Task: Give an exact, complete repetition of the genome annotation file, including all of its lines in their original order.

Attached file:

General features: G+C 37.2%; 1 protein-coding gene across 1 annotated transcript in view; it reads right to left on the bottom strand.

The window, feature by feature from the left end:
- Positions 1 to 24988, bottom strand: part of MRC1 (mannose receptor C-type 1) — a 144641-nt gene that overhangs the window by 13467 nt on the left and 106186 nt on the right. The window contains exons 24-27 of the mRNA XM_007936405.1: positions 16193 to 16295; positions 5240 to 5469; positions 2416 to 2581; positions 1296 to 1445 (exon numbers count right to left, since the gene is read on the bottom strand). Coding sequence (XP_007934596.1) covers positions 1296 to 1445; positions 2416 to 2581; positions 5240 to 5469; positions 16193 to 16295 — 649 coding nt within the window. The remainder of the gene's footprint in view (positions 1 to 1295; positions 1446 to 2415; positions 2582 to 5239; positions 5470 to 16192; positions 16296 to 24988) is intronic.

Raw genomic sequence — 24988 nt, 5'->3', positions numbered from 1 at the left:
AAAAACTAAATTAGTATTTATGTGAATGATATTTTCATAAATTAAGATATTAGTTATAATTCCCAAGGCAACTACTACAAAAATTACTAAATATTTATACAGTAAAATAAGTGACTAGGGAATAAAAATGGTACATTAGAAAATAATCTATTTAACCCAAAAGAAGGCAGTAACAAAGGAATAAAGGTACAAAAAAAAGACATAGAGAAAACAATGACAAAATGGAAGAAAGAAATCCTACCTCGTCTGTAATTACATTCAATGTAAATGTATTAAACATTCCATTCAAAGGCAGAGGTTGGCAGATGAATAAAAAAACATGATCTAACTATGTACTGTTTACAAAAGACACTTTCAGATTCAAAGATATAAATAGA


General features: G+C 37.2%; 1 protein-coding gene across 1 annotated transcript in view; it reads right to left on the bottom strand.

The window, feature by feature from the left end:
- Positions 1 to 24988, bottom strand: part of MRC1 (mannose receptor C-type 1) — a 144641-nt gene that overhangs the window by 13467 nt on the left and 106186 nt on the right. The window contains exons 24-27 of the mRNA XM_007936405.1: positions 16193 to 16295; positions 5240 to 5469; positions 2416 to 2581; positions 1296 to 1445 (exon numbers count right to left, since the gene is read on the bottom strand). Coding sequence (XP_007934596.1) covers positions 1296 to 1445; positions 2416 to 2581; positions 5240 to 5469; positions 16193 to 16295 — 649 coding nt within the window. The remainder of the gene's footprint in view (positions 1 to 1295; positions 1446 to 2415; positions 2582 to 5239; positions 5470 to 16192; positions 16296 to 24988) is intronic.

Raw genomic sequence — 24988 nt, 5'->3', positions numbered from 1 at the left:
AAAAACTAAATTAGTATTTATGTGAATGATATTTTCATAAATTAAGATATTAGTTATAATTCCCAAGGCAACTACTACAAAAATTACTAAATATTTATACAGTAAAATAAGTGACTAGGGAATAAAAATGGTACATTAGAAAATAATCTATTTAACCCAAAAGAAGGCAGTAACAAAGGAATAAAGGTACAAAAAAAAGACATAGAGAAAACAATGACAAAATGGAAGAAAGAAATCCTACCTCGTCTGTAATTACATTCAATGTAAATGTATTAAACATTCCATTCAAAGGCAGAGGTTGGCAGATGAATAAAAAAACATGATCTAACTATGTACTGTTTACAAAAGACACTTTCAGATTCAAAGATATAAATAGA